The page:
Book Review: WONDER (La lección de August)

Wonder Spanish Translation coverAuthor: R.J. Palacio

Number of Pages: 414

Publisher: Books for Young Readers

Release Date: February 14, 2012 

“August Pullman wants to be an ordinary ten-year-old. He does ordinary things. He eats ice cream. He plays on his Xbox. He feels ordinary – inside. But Auggie is far from ordinary. Ordinary kids don’t make other ordinary kids run away screaming in playgrounds. Ordinary kids don’t get stared at wherever they go.

Born with a terrible facial abnormality, Auggie has been home-schooled by his parents his whole life, in an attempt to protect him from the cruelty of the outside world. Now, for the first time, he’s being sent to a real school – and he’s dreading it. All he wants is to be accepted – but can he convince his new classmates that he’s just like them, underneath it all?” 

Recently I’ve been wanting to read more novels translated into Spanish to improve my Spanish skills, and I’m so happy that I chose this translation to read. Not only was the story heartwarming and heart-wrenching, but it also opens the reader’s eyes to what it might be like to live with such a burden on your shoulders.

I love how this book is broken up into different sections with different narrators. It starts off being narrated by Auggie, and then it switches to the perspectives of his sister, friends, and classmates. Ague’s voice makes a reappearance once or twice later on, but quite a bit of the story is told from other perspectives. Not only does this make the novel more interesting to read, but it also brings the overarching meaning of the story to a deeper, much more real level. As a reader, you get to see firsthand accounts from various people regarding how Auggie’s life impacts them, and vice versa. A major component of this is Auggie’s facial deformity (if that’s the right word for it) but it also applies to his kind, thoughtful, and compassionate personality. We are all connected, and the way in which this story is formatted and written helps us to better understand this. 

The idea of the story itself is really unique, and I think that more books for children should be written about such topics. Auggie’s health issues are serious topics, yet this book nevertheless has a lighthearted, heartwarming feel to it. There are some sad, emotional moments, but they balance with the many funny and positive parts. This story effectively delivers meaningful, important life lessons without being preachy or overwhelming, which is why I think it’s perfect for kids. Both Auggie and the reader learn the value of self-acceptance, kindness, compassion, and optimism. I love entertaining stories that have deeper sides to them, and this one is no exception.

Here’s something I don’t say often enough, but I love it when I do: My favorite part of this book is the ending. Endings are challenging to get right a lot of the time, which is why it is so refreshing to read an ending that makes you smile and want to read the book again right away. I don’t want to spoil anything for anyone who hasn’t read this novel, so let’s just say that the story ends on a wonderfully positive note. It doesn’t get any better than that, does it?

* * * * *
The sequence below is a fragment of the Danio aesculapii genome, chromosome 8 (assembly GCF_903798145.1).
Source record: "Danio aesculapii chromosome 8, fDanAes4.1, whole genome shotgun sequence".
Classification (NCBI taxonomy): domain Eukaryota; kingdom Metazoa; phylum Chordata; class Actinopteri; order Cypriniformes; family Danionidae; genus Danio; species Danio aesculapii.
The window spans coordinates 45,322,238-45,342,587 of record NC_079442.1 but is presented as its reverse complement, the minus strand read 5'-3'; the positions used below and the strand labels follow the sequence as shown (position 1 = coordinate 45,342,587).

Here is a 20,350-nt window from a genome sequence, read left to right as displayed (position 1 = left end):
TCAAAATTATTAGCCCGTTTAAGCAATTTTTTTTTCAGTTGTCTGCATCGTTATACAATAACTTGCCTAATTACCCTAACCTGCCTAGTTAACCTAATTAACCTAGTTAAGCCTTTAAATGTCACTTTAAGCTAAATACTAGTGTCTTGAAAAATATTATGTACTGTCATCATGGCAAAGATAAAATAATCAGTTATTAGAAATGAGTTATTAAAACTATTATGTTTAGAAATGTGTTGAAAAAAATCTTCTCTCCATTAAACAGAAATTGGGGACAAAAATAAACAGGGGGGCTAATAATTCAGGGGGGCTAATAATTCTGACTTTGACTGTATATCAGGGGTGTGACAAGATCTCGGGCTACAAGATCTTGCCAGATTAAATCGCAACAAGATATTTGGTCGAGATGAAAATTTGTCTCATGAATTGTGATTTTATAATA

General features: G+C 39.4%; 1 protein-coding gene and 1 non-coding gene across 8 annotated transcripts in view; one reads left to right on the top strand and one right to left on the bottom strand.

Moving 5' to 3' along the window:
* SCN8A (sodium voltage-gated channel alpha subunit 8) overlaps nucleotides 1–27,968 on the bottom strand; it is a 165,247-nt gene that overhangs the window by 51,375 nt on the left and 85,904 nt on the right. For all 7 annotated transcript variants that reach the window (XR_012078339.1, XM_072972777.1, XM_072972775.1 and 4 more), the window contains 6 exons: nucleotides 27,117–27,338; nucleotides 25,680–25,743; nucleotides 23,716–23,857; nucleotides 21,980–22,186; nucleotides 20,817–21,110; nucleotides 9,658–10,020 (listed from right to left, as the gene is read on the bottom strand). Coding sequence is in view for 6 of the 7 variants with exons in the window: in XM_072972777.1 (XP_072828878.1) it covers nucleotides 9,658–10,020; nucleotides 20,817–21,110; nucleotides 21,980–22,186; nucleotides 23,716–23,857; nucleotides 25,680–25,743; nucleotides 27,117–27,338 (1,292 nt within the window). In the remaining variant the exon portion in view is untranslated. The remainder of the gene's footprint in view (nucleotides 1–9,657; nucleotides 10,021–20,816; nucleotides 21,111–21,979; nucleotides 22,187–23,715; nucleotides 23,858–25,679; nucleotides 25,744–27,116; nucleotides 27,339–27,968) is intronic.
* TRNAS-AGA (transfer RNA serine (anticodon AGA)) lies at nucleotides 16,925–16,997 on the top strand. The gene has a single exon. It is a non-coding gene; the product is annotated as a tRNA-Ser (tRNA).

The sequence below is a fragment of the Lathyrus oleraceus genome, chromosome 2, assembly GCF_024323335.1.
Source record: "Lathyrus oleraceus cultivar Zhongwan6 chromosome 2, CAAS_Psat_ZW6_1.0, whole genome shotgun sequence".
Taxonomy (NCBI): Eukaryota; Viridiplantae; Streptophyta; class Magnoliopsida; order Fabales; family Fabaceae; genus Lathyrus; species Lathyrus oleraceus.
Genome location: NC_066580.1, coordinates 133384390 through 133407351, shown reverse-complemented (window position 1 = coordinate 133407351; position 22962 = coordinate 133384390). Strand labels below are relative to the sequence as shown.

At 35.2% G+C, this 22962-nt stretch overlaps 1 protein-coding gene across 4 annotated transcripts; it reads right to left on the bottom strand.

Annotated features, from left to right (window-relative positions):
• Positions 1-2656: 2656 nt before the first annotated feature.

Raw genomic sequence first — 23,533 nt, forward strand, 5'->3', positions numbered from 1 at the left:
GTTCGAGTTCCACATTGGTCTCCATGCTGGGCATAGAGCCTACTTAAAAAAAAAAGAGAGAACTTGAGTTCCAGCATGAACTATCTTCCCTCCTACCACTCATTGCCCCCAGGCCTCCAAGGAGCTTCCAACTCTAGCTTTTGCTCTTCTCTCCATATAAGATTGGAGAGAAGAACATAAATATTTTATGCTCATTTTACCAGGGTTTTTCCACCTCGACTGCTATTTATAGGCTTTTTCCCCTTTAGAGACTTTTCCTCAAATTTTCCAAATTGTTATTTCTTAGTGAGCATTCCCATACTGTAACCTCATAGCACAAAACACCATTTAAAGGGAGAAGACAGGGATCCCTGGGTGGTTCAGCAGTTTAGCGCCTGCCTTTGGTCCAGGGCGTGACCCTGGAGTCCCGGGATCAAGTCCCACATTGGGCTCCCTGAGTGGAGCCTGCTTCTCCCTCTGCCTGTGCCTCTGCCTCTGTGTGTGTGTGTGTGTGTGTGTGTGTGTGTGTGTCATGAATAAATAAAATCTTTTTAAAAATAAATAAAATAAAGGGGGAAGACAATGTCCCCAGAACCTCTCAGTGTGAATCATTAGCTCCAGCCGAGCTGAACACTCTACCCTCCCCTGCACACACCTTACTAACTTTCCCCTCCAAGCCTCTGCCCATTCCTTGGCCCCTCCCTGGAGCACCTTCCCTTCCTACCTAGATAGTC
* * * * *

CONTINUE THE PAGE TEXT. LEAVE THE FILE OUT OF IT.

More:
The only aspect of this book I would change is the age of the kids. Auggie and his classmates are in fifth grade when this story takes place, yet both the set-up of their classes and their personalities make it seem as though they are older. Personally, I would say that Auggie is more like a seventh-grader than a fifth-grader, but I think it’s really just a matter of perspective.

My reading experience of this novel had an extra wrinkle in it because I decided to challenge myself and read the Spanish translation. At first I was worried that I wouldn’t be able to really grasp and understand this story, but I didn’t feel like I had any problems at all. For the most part I read it without looking up words, and I was able to get the gist of what was going on. I’m sure I missed some things but all in all I think I understood the majority of it.

Overall, Wonder is a touching, worthwhile read for all ages. The story itself is wonderful, and the lessons it teaches are even better. No matter what language it’s written in, it’s sure to be a memorable read!

My Rating: :0) :0) :0) :0) 4 out of 5 smileys

Would I recommend it to a friend?: Definitely! I think that people of all ages would enjoy this story, especially if they have ever felt ostracized or bullied. It’s a refreshing story of heartfelt compassion and change, which we can always use more of!

Have you ever read this book? What did you think of it? Let me know in the comments section below!



6 Replies to “Book Review: WONDER (La lección de August)”

  1. I’m soo glad you loved Wonder! This is definitely one of my favorite books this year! Like you, I felt like the kids were a bit older than 5th graders, at the same time some parts they acted exactly like 5th graders. I think the part where Jack said those hurtful things about Auggie was something a 7th grader wouldn’t necessarily do. I’d rather believe a younger person acting that way for the reasons Jack did than a 13 year old. I’m not completely sure, though. 🙂 I wish I’d be able to read in Spanish, as it is I’m struggling with creating sentences haha.
    Lovely review. 🙂


  2. Oh, I read this last year! It was very sweet, and I love seeing diversity in fiction, especially fiction for kids!

    I should challenge myself by reading books in Spanish too… I just finished studying four semesters of Spanish at the college level, and now I need to make sure not to lose that knowledge!


  3. Yes to this book! It’s SO heart-warming and positive and restores my faith in humanity. The author made a book about Mr Brown’s precedents – one for each year. Definitely want to get that.


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